NewTV, but same old challenges

Small but perfectly formed

The entrepreneurs behind the imaginatively-named NewTV, Jeffrey Katzenberg and Meg Whitman, will be feeling encouraged by their recent round of investment having closed at $1bn. The service promises entertainment providers an avenue onto the world’s billions of smartphones, being specifically designed for mobile use with short-form series of 10-minute episodes. And it seems they have Hollywood and Wall Street convinced, according to Variety:

“Backers include a who’s who of Hollywood studios: Disney, 21st Century Fox, NBCUniversal, Sony Pictures Entertainment, Viacom, AT&T’s WarnerMedia (formerly Time Warner Inc.), Lionsgate, MGM, ITV and Entertainment One. Tech investors include Chinese internet giant Alibaba Group; strategic investors include VC firm Madrone Capital Partners, which led the round, along with Goldman Sachs, JPMorgan Chase & Co. and John Malone’s Liberty Global. The funding officially closed July 31.”

Encouraging, sure. But will it really be enough for to penetrate an already saturated market where similar offerings have since failed? Securing $1 billion from such famous brands is no mean feat but it does rather pale in comparison to the budgets of the SVOD giants who are glaringly absent from the list. And even if NewTV’s business model is focused on partnering with the traditional entertainment producers, it’s difficult to reconcile this with their own divergent aspirations. I have already made a case for the monopolistic tendencies of NewTV’s soon-to-be competitors but if you need reminding, see my blog from April, or Michael Ball’s more comprehensive piece about Netflix from July.

The proposed freemium model will give them two revenue streams, a model which worked for the streaming services like Spotify who revolutionised a music industry dogged by the CD. But for this to work for NewTV, they’d have to have a pretty hefty chunk of the commute/sandwich break/waiting-for-your-tardy-mate market, which is great deal simpler for a music streaming platform featuring an endless catalogue of short tracks. In the more saturated streaming market, it means competing with the likes of Netflix, who currently have no ads at all, or even YouTube’s almost 80% streaming market share.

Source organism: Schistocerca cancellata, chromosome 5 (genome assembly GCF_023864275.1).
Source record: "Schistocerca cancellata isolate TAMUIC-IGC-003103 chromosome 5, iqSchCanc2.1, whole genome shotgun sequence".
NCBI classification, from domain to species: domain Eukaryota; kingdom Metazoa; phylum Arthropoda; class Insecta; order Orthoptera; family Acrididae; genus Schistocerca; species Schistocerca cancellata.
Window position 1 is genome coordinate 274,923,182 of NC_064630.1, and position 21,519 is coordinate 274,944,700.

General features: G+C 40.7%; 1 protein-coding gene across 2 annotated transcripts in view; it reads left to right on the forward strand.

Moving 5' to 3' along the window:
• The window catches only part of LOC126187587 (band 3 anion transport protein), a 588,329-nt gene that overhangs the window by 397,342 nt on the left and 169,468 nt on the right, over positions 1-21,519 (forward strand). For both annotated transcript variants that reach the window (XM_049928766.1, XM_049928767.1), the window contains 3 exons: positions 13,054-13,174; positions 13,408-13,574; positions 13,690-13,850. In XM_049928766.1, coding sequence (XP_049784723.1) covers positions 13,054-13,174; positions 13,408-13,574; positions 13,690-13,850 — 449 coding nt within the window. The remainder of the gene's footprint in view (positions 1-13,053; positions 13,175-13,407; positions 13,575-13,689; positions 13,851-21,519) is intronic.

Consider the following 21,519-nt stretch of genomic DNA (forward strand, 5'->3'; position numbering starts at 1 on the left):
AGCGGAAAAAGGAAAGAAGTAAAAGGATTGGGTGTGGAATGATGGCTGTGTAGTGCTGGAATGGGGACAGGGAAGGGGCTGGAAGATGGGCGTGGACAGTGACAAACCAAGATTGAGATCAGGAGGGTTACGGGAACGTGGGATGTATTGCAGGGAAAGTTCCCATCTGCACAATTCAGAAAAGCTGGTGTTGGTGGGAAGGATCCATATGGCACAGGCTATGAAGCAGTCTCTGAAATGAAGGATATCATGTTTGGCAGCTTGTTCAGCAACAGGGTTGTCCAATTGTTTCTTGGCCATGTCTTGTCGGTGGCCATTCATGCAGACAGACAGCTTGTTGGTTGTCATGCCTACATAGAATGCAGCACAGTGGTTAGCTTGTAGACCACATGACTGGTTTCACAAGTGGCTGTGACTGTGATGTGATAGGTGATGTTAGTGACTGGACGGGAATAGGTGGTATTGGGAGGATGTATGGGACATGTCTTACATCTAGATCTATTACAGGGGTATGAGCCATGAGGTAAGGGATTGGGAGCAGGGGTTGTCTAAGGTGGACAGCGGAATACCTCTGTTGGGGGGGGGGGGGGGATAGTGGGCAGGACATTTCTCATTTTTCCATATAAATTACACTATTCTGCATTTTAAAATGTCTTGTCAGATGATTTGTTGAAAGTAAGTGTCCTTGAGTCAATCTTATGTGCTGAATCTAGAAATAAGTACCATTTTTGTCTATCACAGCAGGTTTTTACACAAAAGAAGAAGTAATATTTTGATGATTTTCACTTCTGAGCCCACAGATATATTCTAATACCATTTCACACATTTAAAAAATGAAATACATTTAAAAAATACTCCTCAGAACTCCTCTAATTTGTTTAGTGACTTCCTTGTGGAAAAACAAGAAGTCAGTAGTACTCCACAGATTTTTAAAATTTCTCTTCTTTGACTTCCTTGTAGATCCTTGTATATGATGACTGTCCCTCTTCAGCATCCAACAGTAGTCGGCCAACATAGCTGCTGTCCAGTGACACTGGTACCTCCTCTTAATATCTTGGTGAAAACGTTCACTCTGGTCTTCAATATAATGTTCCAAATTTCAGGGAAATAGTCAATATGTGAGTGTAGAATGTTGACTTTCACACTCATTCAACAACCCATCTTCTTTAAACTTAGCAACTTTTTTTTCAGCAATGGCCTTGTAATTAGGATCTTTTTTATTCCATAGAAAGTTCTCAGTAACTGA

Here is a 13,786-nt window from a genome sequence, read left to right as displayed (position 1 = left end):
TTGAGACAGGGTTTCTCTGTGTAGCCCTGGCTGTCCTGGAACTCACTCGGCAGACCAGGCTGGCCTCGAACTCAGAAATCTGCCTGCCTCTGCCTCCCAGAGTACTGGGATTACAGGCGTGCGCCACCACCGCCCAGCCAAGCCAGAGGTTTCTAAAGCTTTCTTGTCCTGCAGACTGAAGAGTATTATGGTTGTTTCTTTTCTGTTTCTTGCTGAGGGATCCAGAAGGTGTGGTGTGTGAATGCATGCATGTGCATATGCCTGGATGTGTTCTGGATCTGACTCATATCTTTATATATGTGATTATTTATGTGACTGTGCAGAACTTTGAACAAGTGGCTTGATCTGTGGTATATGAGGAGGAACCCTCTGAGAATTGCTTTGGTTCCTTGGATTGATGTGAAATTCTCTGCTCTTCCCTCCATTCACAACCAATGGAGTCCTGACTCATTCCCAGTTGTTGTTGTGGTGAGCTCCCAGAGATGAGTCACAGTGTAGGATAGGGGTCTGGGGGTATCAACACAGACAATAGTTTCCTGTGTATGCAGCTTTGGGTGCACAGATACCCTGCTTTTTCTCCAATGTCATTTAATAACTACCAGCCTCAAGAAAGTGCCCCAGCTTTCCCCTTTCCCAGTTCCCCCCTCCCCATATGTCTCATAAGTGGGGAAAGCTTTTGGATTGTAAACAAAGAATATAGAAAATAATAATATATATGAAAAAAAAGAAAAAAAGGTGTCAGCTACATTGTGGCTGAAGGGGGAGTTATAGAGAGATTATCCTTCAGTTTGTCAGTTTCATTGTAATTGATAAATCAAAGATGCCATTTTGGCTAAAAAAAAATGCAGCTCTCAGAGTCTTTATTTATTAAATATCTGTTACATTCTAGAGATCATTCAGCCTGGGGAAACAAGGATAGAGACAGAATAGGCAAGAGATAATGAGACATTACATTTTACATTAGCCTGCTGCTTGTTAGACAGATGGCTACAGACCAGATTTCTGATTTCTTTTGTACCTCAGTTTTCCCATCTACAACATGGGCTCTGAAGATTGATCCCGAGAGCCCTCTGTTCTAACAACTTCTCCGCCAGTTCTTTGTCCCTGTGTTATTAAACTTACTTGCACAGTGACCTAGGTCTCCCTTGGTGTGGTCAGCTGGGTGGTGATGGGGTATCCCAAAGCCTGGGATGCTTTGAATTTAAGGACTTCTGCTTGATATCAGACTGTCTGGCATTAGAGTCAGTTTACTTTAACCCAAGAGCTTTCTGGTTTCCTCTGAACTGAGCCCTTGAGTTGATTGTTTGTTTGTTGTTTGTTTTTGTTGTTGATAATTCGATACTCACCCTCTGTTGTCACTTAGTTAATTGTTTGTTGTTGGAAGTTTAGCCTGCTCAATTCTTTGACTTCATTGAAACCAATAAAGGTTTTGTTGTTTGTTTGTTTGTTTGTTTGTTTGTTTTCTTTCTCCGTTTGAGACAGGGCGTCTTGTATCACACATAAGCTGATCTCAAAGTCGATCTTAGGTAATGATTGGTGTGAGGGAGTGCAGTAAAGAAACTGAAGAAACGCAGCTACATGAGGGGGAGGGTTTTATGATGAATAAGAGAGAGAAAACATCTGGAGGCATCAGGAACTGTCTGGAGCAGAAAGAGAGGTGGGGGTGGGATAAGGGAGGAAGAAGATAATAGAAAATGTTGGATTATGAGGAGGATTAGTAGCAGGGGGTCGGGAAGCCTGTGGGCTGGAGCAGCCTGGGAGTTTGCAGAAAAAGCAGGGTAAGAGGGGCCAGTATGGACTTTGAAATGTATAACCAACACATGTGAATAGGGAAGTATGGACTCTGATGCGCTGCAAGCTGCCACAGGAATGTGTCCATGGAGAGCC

While digital ad sales have overtaken those of TV, people still watch more linear TV than streaming. And it will be harder to kill TV ads than print ones because TV isn’t a less convenient alternative to digital information delivery – it’s entertainment. TV is at heart an advertising business: advertisers spend some $70 billion a year on TV, while consumers spend only $10 billion paying for TV content. So while the strategy is tried and tested, the problem will be convincing advertisers that this is a cheaper, and more effective alternative to a 30-second spot on a linear channel. And how could it be? According to Nielsen, people still only spend 25 minutes a day watching video on their phones on average, against 4+ hours of linear.

To make a compelling case for advertisers, NewTV will need to win significant market share from the likes of Youtube, Netflix and Amazon, and demonstrate that mobile viewing is eating into linear viewing time. This ultimately leaves their business model vulnerable to the whims of broadcast giants who are increasingly moving away from partnerships – a la Netflix vs. Disney, UKTV vs. Virgin Media, Amazon vs. Google. With all things considered, $1bn is a drop in the ocean. I think it’s a genuinely great concept, one I am eager to sample, but they’re going to need a knock-out marketing campaign and fantastic content from the start to get their revenue streams flowing.


Rhea Mills

[email protected]

Martin Tripp Associates is a London-based executive search consultancy. While we are best-known for our work across the media, information, technology, communications and entertainment sectors, we have also worked with some of the world’s biggest brands on challenging senior positions. Feel free to contact us to discuss any of the issues raised in this blog.